Writing in 2006, in a book bearing the title “Islamic Philosophy from Its Origin to the Present: Philosophy in the Land of Prophecy,” the eminent Iranian-American philosopher and historian of science Seyyed Hossein Nasr remarked that “what is needed for Islamic philosophy is something like the Loeb Library for Greek and Latin texts where the text in the original appears on one side of the page and the English translation on the opposite page. Fortunately during the last few years Brigham Young University has embarked upon such a series.”
BYU’s Islamic Translation Series was launched under the auspices of the Foundation for Ancient Research and Mormon Studies (known as FARMS), which ultimately became the Neal A. Maxwell Institute for Religious Scholarship in 2006. Its first publication was “The Incoherence of the Philosophers,” written by the great philosophical theologian Abu Hamid al-Ghazali (d. A.D. 1111), who is generally ranked among the foremost thinkers in the Islamic tradition.
Al-Ghazali had suffered a personal spiritual and intellectual crisis that eventually impelled him to undertake more than a decade of travel and ascetic contemplation, searching for the certain faith that he had once enjoyed. Emerging from that pivotal period of his life, he wrote “The Incoherence of the Philosophers.” In that lengthy treatise, he argues that, while such earlier Muslim philosophers as Avicenna (or Ibn Sina) had boasted of their absolutely rock-solid arguments on issues in theology and metaphysics, they were actually incapable of delivering on their claims. A person seeking religious certainty, in other words, would turn to them in vain and would only find disappointment. Moreover, al-Ghazali contended, many of their assertions were heretical and constituted unbelief.
The illustrious 12th-century judge, philosopher and Aristotle commentator Averroes (or Ibn Rushd) wrote a massive response to al-Ghazali’s work under the title “The Incoherence of the Incoherence,” but “The Incoherence of the Philosophers” remains widely read and deservedly influential in the Islamic world still today. It was, accordingly, a very auspicious book with which to begin a new translation series.
Edited and rendered into English by professor Michael E. Marmura of the University of Toronto, BYU’s publication of al-Ghazali’s classic work appeared in a dual-language edition, with the original Arabic text and Marmura’s English version facing each other on opposite pages. And it set the pattern for subsequent BYU publications.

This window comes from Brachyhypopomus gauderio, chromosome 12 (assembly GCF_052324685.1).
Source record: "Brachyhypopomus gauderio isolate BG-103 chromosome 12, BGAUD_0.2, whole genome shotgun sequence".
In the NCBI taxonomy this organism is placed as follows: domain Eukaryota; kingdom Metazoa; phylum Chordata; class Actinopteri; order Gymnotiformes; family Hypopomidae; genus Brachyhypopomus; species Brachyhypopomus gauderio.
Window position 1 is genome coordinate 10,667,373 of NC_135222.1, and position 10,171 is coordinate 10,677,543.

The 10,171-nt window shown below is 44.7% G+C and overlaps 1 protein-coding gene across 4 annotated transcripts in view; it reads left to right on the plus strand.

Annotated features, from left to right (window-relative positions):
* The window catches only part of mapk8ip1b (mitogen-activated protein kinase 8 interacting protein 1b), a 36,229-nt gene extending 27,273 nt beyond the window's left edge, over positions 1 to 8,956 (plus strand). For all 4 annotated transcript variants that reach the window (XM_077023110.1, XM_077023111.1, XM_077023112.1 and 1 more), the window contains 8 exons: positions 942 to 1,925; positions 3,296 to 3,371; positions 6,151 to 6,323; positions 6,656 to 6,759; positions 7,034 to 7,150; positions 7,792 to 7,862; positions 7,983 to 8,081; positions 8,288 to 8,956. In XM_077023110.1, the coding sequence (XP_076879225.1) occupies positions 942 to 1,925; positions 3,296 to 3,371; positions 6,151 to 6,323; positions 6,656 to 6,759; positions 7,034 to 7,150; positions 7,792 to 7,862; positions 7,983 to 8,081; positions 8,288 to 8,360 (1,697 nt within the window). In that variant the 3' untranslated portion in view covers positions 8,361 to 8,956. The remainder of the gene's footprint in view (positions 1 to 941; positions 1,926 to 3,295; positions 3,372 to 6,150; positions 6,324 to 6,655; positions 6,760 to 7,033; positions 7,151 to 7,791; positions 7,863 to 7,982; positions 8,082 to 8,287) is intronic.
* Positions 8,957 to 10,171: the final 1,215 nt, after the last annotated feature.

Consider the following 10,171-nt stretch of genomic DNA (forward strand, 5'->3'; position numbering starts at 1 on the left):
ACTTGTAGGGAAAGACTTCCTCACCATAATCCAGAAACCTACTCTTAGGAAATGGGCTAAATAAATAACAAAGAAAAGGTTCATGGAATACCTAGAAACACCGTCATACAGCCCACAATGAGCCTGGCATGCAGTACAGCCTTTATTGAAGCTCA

During its 20 years of existence at BYU, the Islamic Translation Series published 13 books. During that time, moreover, the original series branched out into a broader effort called the Middle Eastern Texts Initiativethat ultimately published a total of 35 volumes in four different series. Beyond the original Islamic Translation Series itself, these included books falling into the categories of Eastern Christian Texts (devoted to the significant but neglected literature of the large communities of Middle Eastern Christians, written in Arabic, Syriac, Armenian and other languages), the Library of Judeo-Arabic Literature, and the Medical Works of Moses Maimonides (focused on the illustrious medieval rabbi and philosopher, who wrote in Arabic while earning his daily bread as a physician).
In June 2012, new leadership launched the Maxwell Institute upon a dramatically different “new course” that, while concentrating first on changing the Institute’s approach to scholarship about The Church of Jesus Christ of Latter-day Saints, eventually affected the Middle Eastern Texts Initiative as well. And, in November 2017, the editorial and production oversight of the initiative was transferred by the Maxwell Institute from BYU to the venerable academic publisher E.J. Brill, which is located in the Netherlands and which had long sought to acquire BYU’s translation project. Two final volumes will be published by Brigham Young University and, like all previous Middle Eastern Texts Initiative publications, will be distributed by the University of Chicago Press. Thereafter, all future books will bear the Brill imprint.Comment on this story
The volumes conceived and produced under BYU’s leadership not only made a significant contribution to several important areas of international scholarship but, in their modest way, contributed to enhanced relations between the Middle East and the West and, in quite tangible ways, between Muslims, eastern Christians, Jews and Latter-day Saints. Fortunately, we can hope that they will continue to contribute into the future. The books published by BYU will still be available online and through retail outlets, under the old distribution agreement made with the University of Chicago Press. Moreover, being translations of classics, they won’t soon go out of date. They will endure for at least a century, and perhaps much longer than that.